"And it's infected other steps in the chain," Montrone continues.
Mixing engineers often make spec mixes of songs to try and win the bid to
mix a particular song or album. "Mixing engineers will turn in spec
mixes of tracks that they just slam the heck out of because they think
that will get them the gig," Montrone says. "And they're not wrong."
So we're at the chicken-or-egg stage. Is it changing the way we listen to
music, or because the way we are listening to music has changed?
Here's the punch line: The brain can't process sounds that lack a dynamic
range for very long. It's an almost subconscious response. This is
what Montrone was talking about when he mentioned the TV test tone.
"It's ear fatigue," Tubbs says, "After three songs you take it off.
There's no play to give your ears even a few milliseconds of depth and rest."
Alan Bean is a recording/mastering engineer in Harrison, Maine. He's a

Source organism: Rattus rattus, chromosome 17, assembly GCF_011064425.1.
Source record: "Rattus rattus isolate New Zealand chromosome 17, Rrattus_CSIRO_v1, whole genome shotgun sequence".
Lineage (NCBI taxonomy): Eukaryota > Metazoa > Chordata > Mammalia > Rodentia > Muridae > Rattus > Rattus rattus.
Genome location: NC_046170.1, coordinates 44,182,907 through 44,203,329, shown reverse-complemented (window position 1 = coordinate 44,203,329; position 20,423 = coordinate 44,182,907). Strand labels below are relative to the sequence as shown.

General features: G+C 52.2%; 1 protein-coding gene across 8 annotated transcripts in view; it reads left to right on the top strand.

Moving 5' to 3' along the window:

former professional musician and a doctor of occupational medicine.
"It stinks that this has happened," he says. "Our brains just can't handle
hearing high average levels of anything very long, whereas we can
stand very loud passages, as long as it is not constant. It's the lack of
soft that fatigues the human ear."
This is part of the reason that some people are really fanatical about
vinyl. "It's not necessarily that vinyl sounds 'better,' " Bean says. "It's
that it's impossible for vinyl to be fatiguing."
And yet, record companies wonder why consumers are buying less of them.
"I definitely think it's a contributing factor," Montrone says. "People